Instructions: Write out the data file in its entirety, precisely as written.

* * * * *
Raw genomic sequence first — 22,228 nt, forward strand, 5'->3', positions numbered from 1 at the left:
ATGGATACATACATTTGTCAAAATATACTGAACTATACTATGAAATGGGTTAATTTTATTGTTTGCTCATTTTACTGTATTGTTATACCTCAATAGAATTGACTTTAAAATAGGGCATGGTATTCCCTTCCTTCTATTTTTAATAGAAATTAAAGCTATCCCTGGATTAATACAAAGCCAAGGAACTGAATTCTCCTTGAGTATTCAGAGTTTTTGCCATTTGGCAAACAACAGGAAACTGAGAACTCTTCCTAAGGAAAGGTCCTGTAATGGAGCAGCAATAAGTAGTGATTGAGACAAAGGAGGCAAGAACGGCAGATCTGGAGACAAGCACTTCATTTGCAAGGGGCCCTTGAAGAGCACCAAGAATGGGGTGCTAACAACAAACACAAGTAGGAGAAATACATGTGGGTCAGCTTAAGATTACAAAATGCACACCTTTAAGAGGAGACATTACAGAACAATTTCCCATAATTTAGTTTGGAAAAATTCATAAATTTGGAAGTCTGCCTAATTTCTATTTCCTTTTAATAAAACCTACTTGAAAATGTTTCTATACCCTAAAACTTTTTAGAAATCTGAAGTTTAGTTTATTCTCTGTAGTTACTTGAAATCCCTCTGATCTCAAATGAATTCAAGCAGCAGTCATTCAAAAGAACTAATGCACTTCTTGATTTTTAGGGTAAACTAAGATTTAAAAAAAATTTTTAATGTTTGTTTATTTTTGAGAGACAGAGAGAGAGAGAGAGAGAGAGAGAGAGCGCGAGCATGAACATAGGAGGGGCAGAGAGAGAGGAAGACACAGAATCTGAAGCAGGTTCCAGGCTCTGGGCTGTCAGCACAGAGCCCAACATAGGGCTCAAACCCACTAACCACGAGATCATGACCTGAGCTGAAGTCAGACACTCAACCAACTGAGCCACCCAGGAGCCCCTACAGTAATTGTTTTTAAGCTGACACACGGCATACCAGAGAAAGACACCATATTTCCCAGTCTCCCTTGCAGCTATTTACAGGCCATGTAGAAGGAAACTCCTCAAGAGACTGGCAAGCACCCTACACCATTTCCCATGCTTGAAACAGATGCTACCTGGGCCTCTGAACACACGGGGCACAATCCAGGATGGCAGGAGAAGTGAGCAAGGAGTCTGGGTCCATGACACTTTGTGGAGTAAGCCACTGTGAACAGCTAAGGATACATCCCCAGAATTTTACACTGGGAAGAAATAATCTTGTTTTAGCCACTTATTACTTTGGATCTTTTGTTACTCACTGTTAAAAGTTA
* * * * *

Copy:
Raw genomic sequence first — 22,228 nt, forward strand, 5'->3', positions numbered from 1 at the left:
ATGGATACATACATTTGTCAAAATATACTGAACTATACTATGAAATGGGTTAATTTTATTGTTTGCTCATTTTACTGTATTGTTATACCTCAATAGAATTGACTTTAAAATAGGGCATGGTATTCCCTTCCTTCTATTTTTAATAGAAATTAAAGCTATCCCTGGATTAATACAAAGCCAAGGAACTGAATTCTCCTTGAGTATTCAGAGTTTTTGCCATTTGGCAAACAACAGGAAACTGAGAACTCTTCCTAAGGAAAGGTCCTGTAATGGAGCAGCAATAAGTAGTGATTGAGACAAAGGAGGCAAGAACGGCAGATCTGGAGACAAGCACTTCATTTGCAAGGGGCCCTTGAAGAGCACCAAGAATGGGGTGCTAACAACAAACACAAGTAGGAGAAATACATGTGGGTCAGCTTAAGATTACAAAATGCACACCTTTAAGAGGAGACATTACAGAACAATTTCCCATAATTTAGTTTGGAAAAATTCATAAATTTGGAAGTCTGCCTAATTTCTATTTCCTTTTAATAAAACCTACTTGAAAATGTTTCTATACCCTAAAACTTTTTAGAAATCTGAAGTTTAGTTTATTCTCTGTAGTTACTTGAAATCCCTCTGATCTCAAATGAATTCAAGCAGCAGTCATTCAAAAGAACTAATGCACTTCTTGATTTTTAGGGTAAACTAAGATTTAAAAAAAATTTTTAATGTTTGTTTATTTTTGAGAGACAGAGAGAGAGAGAGAGAGAGAGAGAGAGCGCGAGCATGAACATAGGAGGGGCAGAGAGAGAGGAAGACACAGAATCTGAAGCAGGTTCCAGGCTCTGGGCTGTCAGCACAGAGCCCAACATAGGGCTCAAACCCACTAACCACGAGATCATGACCTGAGCTGAAGTCAGACACTCAACCAACTGAGCCACCCAGGAGCCCCTACAGTAATTGTTTTTAAGCTGACACACGGCATACCAGAGAAAGACACCATATTTCCCAGTCTCCCTTGCAGCTATTTACAGGCCATGTAGAAGGAAACTCCTCAAGAGACTGGCAAGCACCCTACACCATTTCCCATGCTTGAAACAGATGCTACCTGGGCCTCTGAACACACGGGGCACAATCCAGGATGGCAGGAGAAGTGAGCAAGGAGTCTGGGTCCATGACACTTTGTGGAGTAAGCCACTGTGAACAGCTAAGGATACATCCCCAGAATTTTACACTGGGAAGAAATAATCTTGTTTTAGCCACTTATTACTTTGGATCTTTTGTTACTCACTGTTAAAAGTTA